At most local institutions months-long rub nong (“welcoming young ones”) initiation activities for freshmen form part of Thailand’s “Seniority, Order, Tradition, Unity and Spirit” (Sotus) tradition.

Much of it is harmless tomfoolery, but some common initiation rites can be humiliating and outright sadistic.

“The idea is to teach discipline, but the means are often very abusive,” explains Keerati Panmanee, 29, who helped launch a social media campaign against the tradition nearly a decade ago as a college student. “Sotus empowers upperclassmen to act like bullies.”

His small volunteer group’s Facebook page has close to 200,000 followers. “Half of those are our detractors,” he notes wryly. “They call us snitches and traitors for speaking out.”

Their anti-Sotus page receives new testimonials almost daily from students about being hazed.

Cries for help often fall on deaf ears within an educational system that values conformity and deference over individuality and independence.

“Teachers often turn a blind eye and many students who do the hazing think they’re doing a good thing by teaching juniors respect and humility. I used to think so, too,” Keerati explains. “We live in a society that obsesses over hierarchy and seniority,” he adds.

Welcoming activities often degenerate into creative abuse. New students are commonly ordered by seniors to belt out a school’s anthem for hours on end each day after classes for a whole semester.

“I hated it, but I thought I had no choice,” says a young woman who endured this ordeal after enrolling at a university to study chemistry. “When a girl collapsed from exhaustion, the seniors pointed at her and told us: ‘See how hard she’s trying! Try harder like her.’”

Freshmen may also find themselves in improvised boot camps, usually off campus, under the pretext of going camping.

They’re subjected to grueling physical activities, often until they can bear it no longer. “We don’t need weaklings in our school. If you can’t take it, drop out,” they are warned.

Degrading and sexually explicit tasks may also be assigned. Female students may be ordered to kiss wooden phalluses that serve as good luck charms in Thailand.

Male students may have hot wax dripped onto their exposed genitals, potentially leaving them with permanent scars.

Students can opt out of such activities, but if they do they’re routinely belittled and ostracised.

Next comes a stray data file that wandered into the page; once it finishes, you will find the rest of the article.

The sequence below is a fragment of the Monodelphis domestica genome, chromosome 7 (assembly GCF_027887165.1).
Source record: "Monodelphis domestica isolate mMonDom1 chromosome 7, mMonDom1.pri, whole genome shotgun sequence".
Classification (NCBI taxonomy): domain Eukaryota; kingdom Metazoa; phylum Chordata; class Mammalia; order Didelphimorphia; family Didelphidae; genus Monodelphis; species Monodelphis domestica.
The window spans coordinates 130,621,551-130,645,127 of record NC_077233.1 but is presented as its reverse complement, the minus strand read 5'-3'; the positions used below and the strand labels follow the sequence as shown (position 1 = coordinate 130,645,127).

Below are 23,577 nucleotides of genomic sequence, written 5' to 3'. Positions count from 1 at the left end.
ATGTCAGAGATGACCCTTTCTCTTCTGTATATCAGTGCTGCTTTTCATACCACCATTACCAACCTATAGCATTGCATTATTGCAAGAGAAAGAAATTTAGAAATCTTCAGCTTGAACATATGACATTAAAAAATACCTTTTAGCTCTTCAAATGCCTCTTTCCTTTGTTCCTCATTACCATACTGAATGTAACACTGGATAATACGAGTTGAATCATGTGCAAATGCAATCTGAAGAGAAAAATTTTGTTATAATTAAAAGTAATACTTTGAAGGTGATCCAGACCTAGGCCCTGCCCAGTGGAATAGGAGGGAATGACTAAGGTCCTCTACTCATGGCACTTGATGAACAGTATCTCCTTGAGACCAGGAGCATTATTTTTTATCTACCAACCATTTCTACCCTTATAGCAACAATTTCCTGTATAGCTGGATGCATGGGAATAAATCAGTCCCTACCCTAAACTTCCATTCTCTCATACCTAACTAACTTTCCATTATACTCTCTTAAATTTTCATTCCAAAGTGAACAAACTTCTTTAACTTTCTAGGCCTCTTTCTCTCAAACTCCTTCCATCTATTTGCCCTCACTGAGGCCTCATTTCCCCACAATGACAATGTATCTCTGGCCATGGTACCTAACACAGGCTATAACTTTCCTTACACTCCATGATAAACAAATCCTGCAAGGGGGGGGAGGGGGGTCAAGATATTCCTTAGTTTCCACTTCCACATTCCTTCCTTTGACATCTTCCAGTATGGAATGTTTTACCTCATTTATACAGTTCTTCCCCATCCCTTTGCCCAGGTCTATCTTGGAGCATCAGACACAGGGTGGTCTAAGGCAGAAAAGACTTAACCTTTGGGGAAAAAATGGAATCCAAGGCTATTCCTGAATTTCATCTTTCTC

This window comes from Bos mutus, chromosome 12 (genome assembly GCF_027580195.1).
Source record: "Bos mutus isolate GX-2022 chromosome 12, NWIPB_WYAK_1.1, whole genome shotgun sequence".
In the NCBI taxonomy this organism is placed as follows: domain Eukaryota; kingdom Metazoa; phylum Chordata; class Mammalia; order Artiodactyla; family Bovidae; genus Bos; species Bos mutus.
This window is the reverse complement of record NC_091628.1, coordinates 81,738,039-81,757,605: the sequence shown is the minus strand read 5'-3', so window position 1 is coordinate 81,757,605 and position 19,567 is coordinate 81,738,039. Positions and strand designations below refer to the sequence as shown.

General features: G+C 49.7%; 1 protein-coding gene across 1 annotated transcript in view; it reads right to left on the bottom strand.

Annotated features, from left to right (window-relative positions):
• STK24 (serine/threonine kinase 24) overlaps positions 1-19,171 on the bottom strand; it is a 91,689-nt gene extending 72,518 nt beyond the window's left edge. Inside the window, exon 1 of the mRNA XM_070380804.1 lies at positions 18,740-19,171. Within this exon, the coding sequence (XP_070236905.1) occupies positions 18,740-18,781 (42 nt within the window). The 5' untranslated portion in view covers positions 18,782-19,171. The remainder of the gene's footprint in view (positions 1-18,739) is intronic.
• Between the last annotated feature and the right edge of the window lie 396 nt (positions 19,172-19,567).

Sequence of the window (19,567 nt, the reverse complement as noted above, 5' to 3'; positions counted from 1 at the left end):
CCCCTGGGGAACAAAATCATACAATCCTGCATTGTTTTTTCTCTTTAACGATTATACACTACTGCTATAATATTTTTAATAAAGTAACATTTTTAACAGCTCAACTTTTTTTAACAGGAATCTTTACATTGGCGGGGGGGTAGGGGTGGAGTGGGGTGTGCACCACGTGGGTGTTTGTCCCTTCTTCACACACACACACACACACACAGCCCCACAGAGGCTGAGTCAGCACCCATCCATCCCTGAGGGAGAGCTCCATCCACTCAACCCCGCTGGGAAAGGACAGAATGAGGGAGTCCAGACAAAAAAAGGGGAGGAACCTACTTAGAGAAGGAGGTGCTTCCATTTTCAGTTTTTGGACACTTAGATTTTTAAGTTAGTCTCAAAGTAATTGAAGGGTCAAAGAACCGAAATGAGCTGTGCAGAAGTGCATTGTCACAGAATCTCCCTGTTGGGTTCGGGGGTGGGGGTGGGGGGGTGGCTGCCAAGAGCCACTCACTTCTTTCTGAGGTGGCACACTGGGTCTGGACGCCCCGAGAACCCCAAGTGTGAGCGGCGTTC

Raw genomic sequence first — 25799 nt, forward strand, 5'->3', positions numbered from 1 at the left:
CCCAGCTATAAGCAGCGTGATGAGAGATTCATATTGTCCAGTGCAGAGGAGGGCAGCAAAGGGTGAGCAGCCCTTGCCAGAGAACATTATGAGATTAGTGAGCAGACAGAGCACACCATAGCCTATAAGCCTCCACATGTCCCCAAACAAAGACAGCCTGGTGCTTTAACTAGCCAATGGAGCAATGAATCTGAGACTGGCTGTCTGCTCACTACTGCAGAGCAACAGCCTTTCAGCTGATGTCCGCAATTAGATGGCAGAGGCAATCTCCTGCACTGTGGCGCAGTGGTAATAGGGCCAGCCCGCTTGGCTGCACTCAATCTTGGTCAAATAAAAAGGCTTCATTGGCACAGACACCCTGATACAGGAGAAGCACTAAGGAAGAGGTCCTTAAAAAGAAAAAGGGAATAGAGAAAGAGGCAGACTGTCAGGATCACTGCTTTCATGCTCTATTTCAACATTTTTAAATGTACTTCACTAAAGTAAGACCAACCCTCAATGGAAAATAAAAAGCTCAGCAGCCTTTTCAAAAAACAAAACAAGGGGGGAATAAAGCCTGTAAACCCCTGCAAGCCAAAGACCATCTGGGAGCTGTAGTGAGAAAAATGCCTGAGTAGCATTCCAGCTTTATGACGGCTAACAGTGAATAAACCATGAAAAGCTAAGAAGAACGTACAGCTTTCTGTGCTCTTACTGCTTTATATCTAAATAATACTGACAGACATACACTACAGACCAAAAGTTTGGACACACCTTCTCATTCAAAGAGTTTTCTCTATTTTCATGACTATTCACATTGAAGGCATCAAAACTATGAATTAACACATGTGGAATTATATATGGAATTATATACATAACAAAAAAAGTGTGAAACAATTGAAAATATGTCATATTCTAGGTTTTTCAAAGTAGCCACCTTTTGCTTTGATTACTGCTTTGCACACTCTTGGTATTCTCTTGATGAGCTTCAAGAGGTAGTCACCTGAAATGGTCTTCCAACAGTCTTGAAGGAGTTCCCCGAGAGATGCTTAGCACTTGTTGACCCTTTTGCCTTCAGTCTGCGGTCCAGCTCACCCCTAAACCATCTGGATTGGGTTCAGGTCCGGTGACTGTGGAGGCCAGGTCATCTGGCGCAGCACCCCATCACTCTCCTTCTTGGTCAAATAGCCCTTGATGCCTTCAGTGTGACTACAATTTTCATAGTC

“Sotus is supposed to unite us, but it can do the opposite,” says Peerada Nuruk, 21, a third-year student of cultural management at a university in Chonburi province, on Thailand’s east coast.

“After I refused to join in some activities as a freshman, my classmates wouldn’t speak to me. Some still don’t,” she adds.

Ironically, many victims of hazing fully embrace the Sotus tradition. “It’s like a mass-scale Stockholm syndrome,”

Rattapoom notes. “Students perpetuate this system by turning on those who oppose it.”

At times the ordeals forced on freshmen result in serious injuries and even death. In July a 15-year-old boy at a high school near Bangkok died after being kicked repeatedly by some upperclassmen during a hazing.

A few days later a 16-year-old student died of similar causes at another provincial school.

Incidents like these make the headlines, yet most cases of physical and psychological abuse go unreported, antihazing activists say.

“Despite efforts to rein it in, hazing is as bad as ever,” says Panuwat Songsawatchai, a rights activist and liberal politician.

“A lot of it is now done in secret,” he adds. “These days you won’t see freshmen wearing strange costumes in public, but they’re humiliated in other ways.”

Eradicating the practise will be a Sisyphean task, Panuwat says. “Sotus has very deep roots. From early childhood we’re taught to obey our parents, our teachers and our seniors,” he adds.

“We aren’t supposed to question anything and think for ourselves. So many students keep their heads down, do what they’re told, and say nothing.”

But some, like Kollawach, are speaking out. He completed several punishing initiation rites at the vocational schools he attended, earning various keepsakes from seniors, including talismans, key chains and rings. He still has them.

“I think no one should go through this kind of nonsense in school,” he says. “I want this tradition to end. No more.”